size - the physical magnitude of something (how big it is); "a wolf is about the size of a large dog"
ampleness - the property of impressive largeness in size; "he admired the ampleness of its proportions"
bulkiness, massiveness - an unwieldy largeness
immenseness, immensity, sizeableness, vastness, enormousness, grandness, greatness, wideness - unusual largeness in size or extent or number
commodiousness, spaciousness, capaciousness, roominess - spatial largeness and extensiveness (especially inside a building); "the capaciousness of Santa's bag astounded the child"; "roominess in this size car is always a compromise"; "his new office lacked the spaciousness that he had become accustomed to"
voluminosity, voluminousness, fullness - greatness of volume
giantism, gigantism - excessive largeness of stature
littleness, smallness - the property of having a relatively small size
Based on WordNet 3.0, Farlex clipart collection. © 2003-2012 Princeton University, Farlex Inc.


The quality or state of being large in amount, extent, or importance:
The American Heritage® Roget's Thesaurus. Copyright © 2013, 2014 by Houghton Mifflin Harcourt Publishing Company. Published by Houghton Mifflin Harcourt Publishing Company. All rights reserved.
References in classic literature ?
I ate them by two or three at a mouthful, and took three loaves at a time, about the bigness of musket bullets.
Eighty poles, each of one foot high, were erected for this purpose, and very strong cords, of the bigness of packthread, were fastened by hooks to many bandages, which the workmen had girt round my neck, my hands, my body, and my legs.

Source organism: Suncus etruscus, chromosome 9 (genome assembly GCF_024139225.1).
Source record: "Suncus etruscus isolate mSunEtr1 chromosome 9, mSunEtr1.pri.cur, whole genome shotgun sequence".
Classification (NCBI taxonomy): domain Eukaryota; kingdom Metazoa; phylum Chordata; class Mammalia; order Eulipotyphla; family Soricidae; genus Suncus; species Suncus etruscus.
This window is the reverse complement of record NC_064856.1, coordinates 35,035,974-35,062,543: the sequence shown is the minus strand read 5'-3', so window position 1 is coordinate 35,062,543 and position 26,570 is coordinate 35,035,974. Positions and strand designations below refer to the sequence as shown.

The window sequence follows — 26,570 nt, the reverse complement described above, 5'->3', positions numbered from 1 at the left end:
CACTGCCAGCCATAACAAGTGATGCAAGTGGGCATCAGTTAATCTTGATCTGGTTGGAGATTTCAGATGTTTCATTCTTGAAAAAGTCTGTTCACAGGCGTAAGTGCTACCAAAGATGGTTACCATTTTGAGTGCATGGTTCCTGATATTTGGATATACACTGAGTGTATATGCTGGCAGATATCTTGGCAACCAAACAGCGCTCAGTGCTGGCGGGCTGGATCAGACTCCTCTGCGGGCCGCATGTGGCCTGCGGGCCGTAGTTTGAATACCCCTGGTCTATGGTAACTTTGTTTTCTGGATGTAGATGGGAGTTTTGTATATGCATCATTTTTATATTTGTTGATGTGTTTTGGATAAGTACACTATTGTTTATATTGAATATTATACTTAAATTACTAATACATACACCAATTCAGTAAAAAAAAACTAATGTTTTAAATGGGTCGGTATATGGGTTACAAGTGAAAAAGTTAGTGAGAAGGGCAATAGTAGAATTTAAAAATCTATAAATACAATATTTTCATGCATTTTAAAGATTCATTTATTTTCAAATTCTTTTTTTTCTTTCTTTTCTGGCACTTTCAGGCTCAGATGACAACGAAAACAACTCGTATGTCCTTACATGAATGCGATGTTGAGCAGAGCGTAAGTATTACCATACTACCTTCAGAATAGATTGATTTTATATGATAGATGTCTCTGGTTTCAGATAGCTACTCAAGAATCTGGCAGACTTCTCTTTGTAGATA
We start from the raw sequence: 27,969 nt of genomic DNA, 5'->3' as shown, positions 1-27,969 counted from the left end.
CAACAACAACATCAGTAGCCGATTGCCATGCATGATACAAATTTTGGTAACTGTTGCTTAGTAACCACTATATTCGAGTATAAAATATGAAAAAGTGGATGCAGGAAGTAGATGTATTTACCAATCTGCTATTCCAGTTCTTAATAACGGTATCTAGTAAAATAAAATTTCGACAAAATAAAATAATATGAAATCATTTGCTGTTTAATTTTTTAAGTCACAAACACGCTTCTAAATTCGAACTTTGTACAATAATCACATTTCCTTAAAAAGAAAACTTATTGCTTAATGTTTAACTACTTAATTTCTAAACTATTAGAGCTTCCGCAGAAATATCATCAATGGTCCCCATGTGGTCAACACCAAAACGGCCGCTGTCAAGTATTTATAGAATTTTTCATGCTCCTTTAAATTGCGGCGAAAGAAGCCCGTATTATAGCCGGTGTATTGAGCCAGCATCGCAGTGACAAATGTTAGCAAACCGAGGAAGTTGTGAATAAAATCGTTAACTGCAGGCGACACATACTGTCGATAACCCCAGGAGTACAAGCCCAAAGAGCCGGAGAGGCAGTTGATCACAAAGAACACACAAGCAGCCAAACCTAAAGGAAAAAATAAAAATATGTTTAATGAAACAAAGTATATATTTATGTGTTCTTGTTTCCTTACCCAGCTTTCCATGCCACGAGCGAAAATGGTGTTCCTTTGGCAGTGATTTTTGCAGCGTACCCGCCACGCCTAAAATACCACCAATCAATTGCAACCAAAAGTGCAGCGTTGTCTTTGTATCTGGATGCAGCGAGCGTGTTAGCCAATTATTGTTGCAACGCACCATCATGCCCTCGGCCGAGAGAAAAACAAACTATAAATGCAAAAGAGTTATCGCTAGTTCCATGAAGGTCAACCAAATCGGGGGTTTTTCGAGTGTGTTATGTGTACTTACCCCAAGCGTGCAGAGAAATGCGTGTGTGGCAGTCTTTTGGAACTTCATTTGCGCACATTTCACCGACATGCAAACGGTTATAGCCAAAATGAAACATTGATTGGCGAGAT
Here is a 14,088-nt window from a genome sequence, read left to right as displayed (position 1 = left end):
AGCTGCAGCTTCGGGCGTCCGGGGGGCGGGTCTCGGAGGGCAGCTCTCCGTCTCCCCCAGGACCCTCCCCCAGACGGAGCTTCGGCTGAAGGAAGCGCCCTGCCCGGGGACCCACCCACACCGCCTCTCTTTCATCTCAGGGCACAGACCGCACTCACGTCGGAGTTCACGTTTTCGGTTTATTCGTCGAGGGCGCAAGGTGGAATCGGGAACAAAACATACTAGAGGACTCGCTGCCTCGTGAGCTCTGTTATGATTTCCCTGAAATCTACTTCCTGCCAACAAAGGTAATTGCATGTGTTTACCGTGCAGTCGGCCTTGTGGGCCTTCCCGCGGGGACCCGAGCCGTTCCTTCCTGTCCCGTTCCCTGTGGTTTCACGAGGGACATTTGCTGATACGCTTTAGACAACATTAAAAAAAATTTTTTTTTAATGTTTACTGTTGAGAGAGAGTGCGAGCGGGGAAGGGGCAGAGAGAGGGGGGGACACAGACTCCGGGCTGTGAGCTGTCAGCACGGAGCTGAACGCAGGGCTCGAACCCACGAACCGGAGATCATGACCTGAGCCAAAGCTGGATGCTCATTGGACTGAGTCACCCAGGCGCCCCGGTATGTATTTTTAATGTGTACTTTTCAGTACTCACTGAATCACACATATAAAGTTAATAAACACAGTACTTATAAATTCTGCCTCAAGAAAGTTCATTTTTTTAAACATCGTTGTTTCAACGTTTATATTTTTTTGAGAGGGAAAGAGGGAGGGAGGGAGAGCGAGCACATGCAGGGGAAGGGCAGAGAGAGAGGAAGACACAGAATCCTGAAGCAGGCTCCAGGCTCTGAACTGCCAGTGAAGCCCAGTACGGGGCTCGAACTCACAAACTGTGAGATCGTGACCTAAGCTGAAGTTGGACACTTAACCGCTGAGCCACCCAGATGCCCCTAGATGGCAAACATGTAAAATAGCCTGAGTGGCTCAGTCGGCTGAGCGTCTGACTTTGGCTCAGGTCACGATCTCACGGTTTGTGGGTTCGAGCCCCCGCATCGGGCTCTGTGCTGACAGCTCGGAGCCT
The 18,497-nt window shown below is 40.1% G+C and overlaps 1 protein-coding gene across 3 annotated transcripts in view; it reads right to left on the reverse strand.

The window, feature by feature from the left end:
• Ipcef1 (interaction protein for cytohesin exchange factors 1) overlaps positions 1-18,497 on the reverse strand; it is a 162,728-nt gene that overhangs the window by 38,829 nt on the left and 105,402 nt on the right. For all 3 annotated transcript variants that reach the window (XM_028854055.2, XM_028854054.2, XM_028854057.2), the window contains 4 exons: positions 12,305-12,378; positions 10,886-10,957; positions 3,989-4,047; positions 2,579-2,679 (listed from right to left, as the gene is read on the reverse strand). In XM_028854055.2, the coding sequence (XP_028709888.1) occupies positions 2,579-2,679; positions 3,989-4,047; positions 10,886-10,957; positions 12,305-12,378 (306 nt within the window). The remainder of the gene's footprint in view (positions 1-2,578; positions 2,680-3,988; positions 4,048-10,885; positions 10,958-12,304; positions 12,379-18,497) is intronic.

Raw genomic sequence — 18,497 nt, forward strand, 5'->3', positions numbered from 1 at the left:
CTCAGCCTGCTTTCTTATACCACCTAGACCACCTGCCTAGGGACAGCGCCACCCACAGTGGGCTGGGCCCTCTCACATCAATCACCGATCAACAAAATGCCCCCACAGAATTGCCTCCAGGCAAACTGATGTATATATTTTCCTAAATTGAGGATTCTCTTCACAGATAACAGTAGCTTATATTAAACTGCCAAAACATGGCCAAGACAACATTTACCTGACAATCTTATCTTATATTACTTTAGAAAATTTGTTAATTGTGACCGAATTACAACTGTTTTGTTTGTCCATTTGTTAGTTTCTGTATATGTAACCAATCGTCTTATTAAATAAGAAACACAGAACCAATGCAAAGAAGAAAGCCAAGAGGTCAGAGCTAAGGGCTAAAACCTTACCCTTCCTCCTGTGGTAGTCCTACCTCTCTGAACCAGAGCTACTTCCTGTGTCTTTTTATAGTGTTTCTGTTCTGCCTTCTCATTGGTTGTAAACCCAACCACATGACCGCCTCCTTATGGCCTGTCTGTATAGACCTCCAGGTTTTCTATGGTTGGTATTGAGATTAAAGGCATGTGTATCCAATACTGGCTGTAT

It is the vice of a vulgar mind to be thrilled by bigness, to think that a thousand square miles are a thousand times more wonderful than one square mile, and that a million square miles are almost the same as heaven.
All this coast is much infested with ravenous beasts, monkeys, and serpents, of which last here are some seven feet in length, and thicker than an ordinary man; in the head of this serpent is found a stone about the bigness of an egg, resembling bezoar, and of great efficacy, as it is said, against all kinds of poison.
(with a partition between); both of good state and bigness; and those not to go all the length, but to have at the further end, a winter and a summer parlor, both fair.
It is these good fellows that he gets--the fellows with the fire and the go in them, who have bigness, and warmness, and the best of the human weaknesses.
As soon as we were all set in our places, the boat was thrust off from the pier and began to move over the waters: and what with my pleasure in this new movement and my surprise at our low position, and the appearance of the shores, and the growing bigness of the brig as we drew near to it, I could hardly understand what the captain said, and must have answered him at random.
Hyde?--why, yes, I think it was!" You see, it was much of the same bigness; and it had the same quick, light way with it; and then who else could have got in by the laboratory door?
It was of about the bigness of a lead pencil and thinking that it might be in the nature of a speaking tube I put my mouth to it and was about to call into it when a voice issued from it asking me whom I might be, where from, and the nature of my errand.
The same phenomenon is said to occur occasionally in the adjacent province of Guayra, where stones of the bigness of a man's hand are exploded, with a loud noise, from the bosom of the earth, and scatter about glittering and beautiful fragments that look like precious gems, but are of no value.
"It isn't the bigness, dear; its the variety," replied the girl.
Peering over the side you could just see them (as before you heard them) wallowing in the sullen, black waters, and turning over on their backs as they scooped out huge globular pieces of the whale of the bigness of a human head.